On Friday Sept. 16, the U.S. Environmental Protection Agency and Sen. Jack Reed announced a $1 million grant to the communities of Aquidneck Island for an innovative new program to protect and restore fresh and salt water quality on Aquidneck Island, according to a release from the Aquidneck Island Planning Commission (AIPC). The three-year program was developed by the AIPC in partnership with the City of Newport, Towns of Middletown and Portsmouth, Aquidneck Land Trust, and Clean Ocean Access.
The grant is aimed at reducing storm water runoff, which washes pollution into drinking water reservoirs and coastal waters on and around Aquidneck Island. Storm water is a problem for water quality throughout the U.S.; however with relatively little protected watershed, large surface reservoirs, and some of the state’s most popular recreational beaches, Aquidneck Island is uniquely vulnerable to this type of pollution.
“Island Waters” will develop an inter-municipal partnership to help the communities develop more effective ways of managing storm water. For example, the partners will work together to identify, design and build high-priority storm water improvements Island-wide, and will look to share resources and training. While much of the “Island Waters” grant is for engineering and construction, the project also includes a storm water financing plan and extensive outreach to homeowners and other Island stakeholders.
“Island Waters” builds on extensive work by all three Aquidneck Island communities in recent years to improve storm water management and financing, including new watershed studies commissioned by Middletown and Newport, a storm water financing study by Middletown, and the establishment by Portsmouth of a wastewater management district. The project will also take advantage of recent work by Clean Ocean Access to test storm water for pathogens that threaten human health, and watershed conservation planning by the Aquidneck Land Trust. The partners will work closely with the state Dept. of Environmental Management, Dept. of Transportation and Eastern RI Conservation District to implement the project.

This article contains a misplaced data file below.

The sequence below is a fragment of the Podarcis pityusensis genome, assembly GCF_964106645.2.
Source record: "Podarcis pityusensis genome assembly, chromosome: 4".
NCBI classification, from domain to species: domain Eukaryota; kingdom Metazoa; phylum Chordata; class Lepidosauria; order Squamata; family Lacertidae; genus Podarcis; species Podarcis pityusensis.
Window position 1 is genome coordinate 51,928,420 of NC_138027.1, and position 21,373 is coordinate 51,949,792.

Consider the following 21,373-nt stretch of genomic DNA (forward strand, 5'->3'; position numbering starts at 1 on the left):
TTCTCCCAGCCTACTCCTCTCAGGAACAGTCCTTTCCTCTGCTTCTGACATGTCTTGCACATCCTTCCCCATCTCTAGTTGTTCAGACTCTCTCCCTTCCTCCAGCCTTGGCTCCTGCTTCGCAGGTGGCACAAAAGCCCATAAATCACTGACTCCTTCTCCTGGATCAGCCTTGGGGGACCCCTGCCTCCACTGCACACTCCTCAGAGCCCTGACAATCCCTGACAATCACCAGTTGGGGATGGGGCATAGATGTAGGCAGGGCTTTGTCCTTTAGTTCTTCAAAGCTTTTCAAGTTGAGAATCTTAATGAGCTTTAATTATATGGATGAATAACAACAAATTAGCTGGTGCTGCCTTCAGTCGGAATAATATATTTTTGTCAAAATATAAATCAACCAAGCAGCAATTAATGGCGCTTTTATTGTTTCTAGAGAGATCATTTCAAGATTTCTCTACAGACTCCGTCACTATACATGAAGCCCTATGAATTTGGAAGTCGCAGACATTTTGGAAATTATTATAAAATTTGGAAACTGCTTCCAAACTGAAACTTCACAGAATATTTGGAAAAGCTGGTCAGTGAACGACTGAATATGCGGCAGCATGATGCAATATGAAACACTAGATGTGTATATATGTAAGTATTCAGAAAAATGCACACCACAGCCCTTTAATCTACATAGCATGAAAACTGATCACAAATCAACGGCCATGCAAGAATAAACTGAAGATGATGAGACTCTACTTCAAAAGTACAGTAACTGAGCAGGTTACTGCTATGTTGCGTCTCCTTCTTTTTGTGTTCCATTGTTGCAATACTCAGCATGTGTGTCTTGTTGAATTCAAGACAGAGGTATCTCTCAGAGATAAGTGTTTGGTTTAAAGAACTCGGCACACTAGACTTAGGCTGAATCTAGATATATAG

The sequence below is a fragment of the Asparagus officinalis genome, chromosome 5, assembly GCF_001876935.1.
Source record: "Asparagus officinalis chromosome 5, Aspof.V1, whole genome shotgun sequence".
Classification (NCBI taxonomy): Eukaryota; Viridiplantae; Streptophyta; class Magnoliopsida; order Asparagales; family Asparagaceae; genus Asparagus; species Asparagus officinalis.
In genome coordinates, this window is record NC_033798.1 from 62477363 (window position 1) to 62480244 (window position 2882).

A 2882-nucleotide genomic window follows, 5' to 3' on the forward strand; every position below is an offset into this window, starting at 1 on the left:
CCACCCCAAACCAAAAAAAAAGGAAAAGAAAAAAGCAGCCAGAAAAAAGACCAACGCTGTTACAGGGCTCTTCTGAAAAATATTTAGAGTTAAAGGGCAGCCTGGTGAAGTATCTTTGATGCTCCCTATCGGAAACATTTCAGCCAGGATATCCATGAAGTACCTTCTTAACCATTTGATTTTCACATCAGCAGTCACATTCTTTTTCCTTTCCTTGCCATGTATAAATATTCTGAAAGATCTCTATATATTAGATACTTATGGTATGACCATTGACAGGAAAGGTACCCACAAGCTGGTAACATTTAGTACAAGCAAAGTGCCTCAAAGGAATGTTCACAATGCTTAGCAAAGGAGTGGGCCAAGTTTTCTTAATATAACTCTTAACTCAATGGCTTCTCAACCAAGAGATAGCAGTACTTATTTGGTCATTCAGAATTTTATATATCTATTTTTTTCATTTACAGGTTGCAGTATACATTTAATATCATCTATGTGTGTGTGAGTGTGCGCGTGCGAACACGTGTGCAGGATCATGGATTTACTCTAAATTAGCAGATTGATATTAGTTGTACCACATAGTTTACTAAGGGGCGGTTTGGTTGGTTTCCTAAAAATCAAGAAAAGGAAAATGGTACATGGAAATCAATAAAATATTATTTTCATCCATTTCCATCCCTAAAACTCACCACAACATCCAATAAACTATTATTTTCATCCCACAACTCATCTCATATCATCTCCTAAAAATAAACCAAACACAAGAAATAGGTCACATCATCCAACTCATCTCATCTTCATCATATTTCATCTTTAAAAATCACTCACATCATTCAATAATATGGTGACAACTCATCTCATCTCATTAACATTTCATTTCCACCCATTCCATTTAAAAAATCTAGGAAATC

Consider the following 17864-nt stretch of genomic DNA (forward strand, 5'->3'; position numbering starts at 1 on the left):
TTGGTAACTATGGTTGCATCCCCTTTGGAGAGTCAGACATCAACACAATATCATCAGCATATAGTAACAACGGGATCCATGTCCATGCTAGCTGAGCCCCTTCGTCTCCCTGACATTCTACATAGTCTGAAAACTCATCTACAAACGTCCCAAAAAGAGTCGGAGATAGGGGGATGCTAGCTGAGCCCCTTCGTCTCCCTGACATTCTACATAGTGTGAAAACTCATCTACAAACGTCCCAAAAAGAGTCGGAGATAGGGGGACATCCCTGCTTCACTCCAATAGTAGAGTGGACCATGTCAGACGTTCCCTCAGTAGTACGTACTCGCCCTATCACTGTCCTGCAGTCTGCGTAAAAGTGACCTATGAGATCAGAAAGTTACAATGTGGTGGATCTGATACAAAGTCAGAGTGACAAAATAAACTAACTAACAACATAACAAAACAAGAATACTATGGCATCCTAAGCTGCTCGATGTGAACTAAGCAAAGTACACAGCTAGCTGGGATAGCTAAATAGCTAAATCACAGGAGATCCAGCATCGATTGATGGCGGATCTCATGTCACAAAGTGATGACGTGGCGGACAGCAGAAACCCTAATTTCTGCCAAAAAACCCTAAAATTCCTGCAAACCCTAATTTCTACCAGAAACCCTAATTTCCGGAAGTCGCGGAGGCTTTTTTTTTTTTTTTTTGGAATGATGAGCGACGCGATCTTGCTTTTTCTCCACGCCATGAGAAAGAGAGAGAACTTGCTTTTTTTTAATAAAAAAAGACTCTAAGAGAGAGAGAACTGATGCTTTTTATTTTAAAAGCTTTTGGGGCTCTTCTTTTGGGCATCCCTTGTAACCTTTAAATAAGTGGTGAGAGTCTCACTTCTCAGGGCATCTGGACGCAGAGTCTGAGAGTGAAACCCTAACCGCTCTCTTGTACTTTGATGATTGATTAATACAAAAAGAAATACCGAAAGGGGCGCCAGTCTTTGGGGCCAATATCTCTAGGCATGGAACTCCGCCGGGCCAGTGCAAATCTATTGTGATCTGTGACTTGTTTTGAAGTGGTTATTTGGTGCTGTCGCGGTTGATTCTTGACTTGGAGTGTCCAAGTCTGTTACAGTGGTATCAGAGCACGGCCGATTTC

“The three Aquidneck Island communities – and the Navy – share a single drinking water system, while all three municipalities contribute runoff to our reservoirs and coastal waters,” said Julia Forgue, P.E., Director of Utilities for the City of Newport. “The City welcomes the opportunity to work more closely with our Island neighbors to ensure clean, safe waters for residents and visitors.”
“Clean water is very important to Middletown residents, and the Town has been working hard to reduce storm water pollution from public roads, for example through the work we’re doing in the Maidford River watershed and at Second Beach,” said Shawn J. Brown, Middletown Town Administrator. “This grant will help further implement our watershed plans.”
“Through our new wastewater management district, Portsmouth is reducing septic system pollution, and this grant will help us eliminate illegal discharges to coastal waters,” said Richard A. Rainer, Jr., Portsmouth Town Administrator. “Moreover, the ‘Island Waters’ project will help Portsmouth to reduce pollution into the Island’s drinking water system.”
The project is funded by EPA’s Southeast New England Coastal Watershed Program, with additional funds from all six municipal and non-profit partners. The grant is providing $996,820 in federal funding toward a total project cost of $1,164,620. The partners are providing $167,800 in municipal & private match, much of it as “in-kind” match through staff support.
Editorial note: Written from a news release.